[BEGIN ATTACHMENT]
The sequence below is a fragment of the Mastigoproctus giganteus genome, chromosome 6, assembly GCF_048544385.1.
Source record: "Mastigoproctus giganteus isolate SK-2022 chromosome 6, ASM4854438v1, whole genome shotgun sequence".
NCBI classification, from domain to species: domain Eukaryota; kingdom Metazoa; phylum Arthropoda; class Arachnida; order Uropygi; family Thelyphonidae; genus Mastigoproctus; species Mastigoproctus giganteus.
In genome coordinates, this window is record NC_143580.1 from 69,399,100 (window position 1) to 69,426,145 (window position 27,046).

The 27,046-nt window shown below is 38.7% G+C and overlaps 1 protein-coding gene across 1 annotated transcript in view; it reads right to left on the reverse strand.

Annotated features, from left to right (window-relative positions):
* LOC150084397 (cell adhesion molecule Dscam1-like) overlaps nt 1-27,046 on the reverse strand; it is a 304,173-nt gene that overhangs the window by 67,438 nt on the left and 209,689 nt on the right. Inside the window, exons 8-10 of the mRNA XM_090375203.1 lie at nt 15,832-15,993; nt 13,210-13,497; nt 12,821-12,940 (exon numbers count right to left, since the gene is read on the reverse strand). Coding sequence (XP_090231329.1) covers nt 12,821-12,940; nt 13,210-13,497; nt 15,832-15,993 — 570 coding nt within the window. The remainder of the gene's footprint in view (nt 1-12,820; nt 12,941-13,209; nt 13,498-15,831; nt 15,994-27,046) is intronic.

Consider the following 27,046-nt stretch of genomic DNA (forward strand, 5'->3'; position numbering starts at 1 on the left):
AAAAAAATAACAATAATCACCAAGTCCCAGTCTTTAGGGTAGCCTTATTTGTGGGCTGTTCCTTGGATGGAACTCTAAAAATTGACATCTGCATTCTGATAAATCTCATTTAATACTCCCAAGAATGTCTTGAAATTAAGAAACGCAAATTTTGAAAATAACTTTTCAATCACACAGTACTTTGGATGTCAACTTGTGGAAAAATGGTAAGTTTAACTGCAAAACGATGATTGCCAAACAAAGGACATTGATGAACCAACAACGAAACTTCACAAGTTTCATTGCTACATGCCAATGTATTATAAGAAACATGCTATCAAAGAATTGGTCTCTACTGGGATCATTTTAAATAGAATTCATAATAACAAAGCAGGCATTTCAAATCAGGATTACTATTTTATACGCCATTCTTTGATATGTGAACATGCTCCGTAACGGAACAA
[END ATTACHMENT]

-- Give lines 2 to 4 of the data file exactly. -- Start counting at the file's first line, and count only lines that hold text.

Source record: "Mastigoproctus giganteus isolate SK-2022 chromosome 6, ASM4854438v1, whole genome shotgun sequence".
NCBI classification, from domain to species: domain Eukaryota; kingdom Metazoa; phylum Arthropoda; class Arachnida; order Uropygi; family Thelyphonidae; genus Mastigoproctus; species Mastigoproctus giganteus.
In genome coordinates, this window is record NC_143580.1 from 69,399,100 (window position 1) to 69,426,145 (window position 27,046).